Air Cdre. (Retd) Khalid Iqbal (Non Resident Consultant, IPRI) commended SVI and KAS for arranging a timely conference on a very important subject. In his presentation on “North Korea and Future of the Non-Proliferation Regime”, he said that relationship between the international non-proliferation regime and North Korea presents an interesting case study. For decades, cycles of witch hunt and tit for tat defiance have been the signature tune of this relationship.
North Korea did not find the parameters set by in-vogue international nonproliferation regime compatible with its perceived security concerns; therefore it withdrew from the Non-Proliferation Treaty (NPT) in 2003, and decided to develop nuclear weapons.
While playing hide and seek with the international non-proliferation regime, North Korea has been able to develop nuclear weapons and put in place compatible delivery systems as well. He opined that contemporary international non-proliferation regime is in disorder, not due to North Korea, neither due to pre-Joint Comprehensive Action Plan Iran, but because of its inherent structural contradictions and operational flaws. There is a need for bold course of action; otherwise future of non-proliferation is likely to remain bleak. In this reign, he added, the promises enshrined in the NPT for NNWS have often been flouted by NWS. Having nuclear weapons is a symptom; underlying cause is the security concerns. Non-proliferation regime wants to eliminate the symptoms without addressing the main drivers. It is indeed trying to impose a technical solution to political problems. This approach of exclusives is rendering the NPT as a relic.
In the concluding remarks, Air Cdre. (R) Khalid highlighted that on the side lines of Nuclear Summit in Washington, US President Barrack Obama joined South Korean President Park Geun-hye and Japanese Prime Minister Shinzo Abe, vowing to ramp up pressure on North Korea in the context of its recent nuclear missile tests. These remarks came as North Korea fired a short-range missile into the sea on April 01, signalling that it would continue to develop its nuclear weapons. The speaker warned that tit for tat responses and provocations from both sides pose a danger to the peace and stability of Korean peninsula, thus greater responsibility rests with the US to handle the situation carefully.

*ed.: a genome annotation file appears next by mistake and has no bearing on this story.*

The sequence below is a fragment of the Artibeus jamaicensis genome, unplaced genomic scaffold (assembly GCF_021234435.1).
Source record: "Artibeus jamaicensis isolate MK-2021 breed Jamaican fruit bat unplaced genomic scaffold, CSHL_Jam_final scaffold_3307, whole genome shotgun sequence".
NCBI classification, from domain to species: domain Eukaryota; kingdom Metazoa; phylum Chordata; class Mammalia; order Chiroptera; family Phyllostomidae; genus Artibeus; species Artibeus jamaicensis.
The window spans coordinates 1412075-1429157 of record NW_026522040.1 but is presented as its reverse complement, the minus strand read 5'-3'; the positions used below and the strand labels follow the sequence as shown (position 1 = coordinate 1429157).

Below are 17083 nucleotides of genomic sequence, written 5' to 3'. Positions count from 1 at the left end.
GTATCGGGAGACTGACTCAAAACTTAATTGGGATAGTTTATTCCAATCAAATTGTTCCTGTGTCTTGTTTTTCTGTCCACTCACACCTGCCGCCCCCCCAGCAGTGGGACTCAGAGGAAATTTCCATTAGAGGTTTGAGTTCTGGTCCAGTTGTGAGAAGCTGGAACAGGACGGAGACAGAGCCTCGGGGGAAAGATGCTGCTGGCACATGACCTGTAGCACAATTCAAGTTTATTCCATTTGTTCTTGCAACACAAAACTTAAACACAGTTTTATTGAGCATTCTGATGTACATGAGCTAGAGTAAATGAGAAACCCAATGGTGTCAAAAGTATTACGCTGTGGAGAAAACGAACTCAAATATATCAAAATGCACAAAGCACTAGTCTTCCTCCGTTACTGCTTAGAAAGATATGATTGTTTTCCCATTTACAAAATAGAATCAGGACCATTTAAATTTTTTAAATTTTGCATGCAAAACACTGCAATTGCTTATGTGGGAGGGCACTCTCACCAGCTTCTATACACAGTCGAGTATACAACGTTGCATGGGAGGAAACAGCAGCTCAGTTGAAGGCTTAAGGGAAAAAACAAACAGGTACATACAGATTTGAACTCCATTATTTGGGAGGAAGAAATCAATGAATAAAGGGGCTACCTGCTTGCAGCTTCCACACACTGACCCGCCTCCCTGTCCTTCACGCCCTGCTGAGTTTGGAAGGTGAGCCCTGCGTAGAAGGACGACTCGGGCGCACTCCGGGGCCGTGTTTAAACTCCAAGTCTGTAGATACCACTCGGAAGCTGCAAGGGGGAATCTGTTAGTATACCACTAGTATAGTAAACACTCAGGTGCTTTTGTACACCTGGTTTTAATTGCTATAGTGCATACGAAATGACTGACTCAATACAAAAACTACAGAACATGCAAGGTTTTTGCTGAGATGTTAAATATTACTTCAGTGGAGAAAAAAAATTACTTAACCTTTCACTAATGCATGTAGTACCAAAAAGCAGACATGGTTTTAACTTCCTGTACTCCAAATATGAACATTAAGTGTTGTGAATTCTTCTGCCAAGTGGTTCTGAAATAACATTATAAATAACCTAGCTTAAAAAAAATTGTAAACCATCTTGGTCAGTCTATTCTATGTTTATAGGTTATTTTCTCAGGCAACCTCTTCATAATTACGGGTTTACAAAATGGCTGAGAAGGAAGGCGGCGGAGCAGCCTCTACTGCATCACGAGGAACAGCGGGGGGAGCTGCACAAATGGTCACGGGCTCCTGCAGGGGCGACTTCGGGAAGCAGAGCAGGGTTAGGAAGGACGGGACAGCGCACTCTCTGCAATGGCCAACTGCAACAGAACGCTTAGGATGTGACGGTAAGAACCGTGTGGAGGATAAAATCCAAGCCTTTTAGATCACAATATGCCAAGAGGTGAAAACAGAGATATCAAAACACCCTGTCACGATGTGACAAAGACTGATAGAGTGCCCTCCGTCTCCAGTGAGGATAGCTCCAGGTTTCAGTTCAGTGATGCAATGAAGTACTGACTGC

North Korean Counselor/DHM, Mr. Kim Chong Li, while explaining North Korean stance, recalled that DPRK decided to withdraw from NPT in 1993 as it was facing issues regarding country’s defense and its sovereignty. However, US rather than addressing North Korea’s concerns, responded by imposing UN resolutions that called for full economic sanctions. Later, the talks were held between Kim II-Sung and Jimmy Carter without reaching any agreeable decision and both remained stuck to their respective stance. DPRK was dealing with US and IAEA, but policies towards DPRK remained unchanged which only moved from bad to worse. Thus North Korea had no option but to quit from NPT.
While giving his personal assessments on Six Party Talks, he stated that the main substance of Six Party Talks is the denuclearization of Korean Peninsula. North Korea was wholeheartedly participating in it since long but finally it came to the conclusion that the main proposal of Six Party Talks is not really aimed at the denuclearization of Korean Peninsula or to maintain peace and security in this peninsula, instead it was aimed at disarming DPRK only.
He added, if the denuclearization of Korean Peninsula is really significant then the US has to dismantle its nuclear program and bring its nuclear standards in line with the concerns of North Korea; only then the talks on this issue can be resumed on equal basis. He suggested that this is the only fair and wise choice. He supposed, if North Korea had dismantled its nuclear program, the world would see another Iraq. He underlined that recently DPRK proposed US to change the Armistice Agreement (that ended Korean War in 1953) into the peace agreement and have durable peace, but there is no response from the US.
On the future of DPRK, he stressed that for as long US refuses to withdraw its army from South Korea, disapproves of converting Armistice Agreement into Peace Agreement, continues to provide nuclear protection umbrella to South Korea, does not give up its hostile policies that include the policy to topple the DPRK government and does not change its mind, DPRK will continue developing its nuclear program. “We are not begging the US to come to table for a talk” he stressed.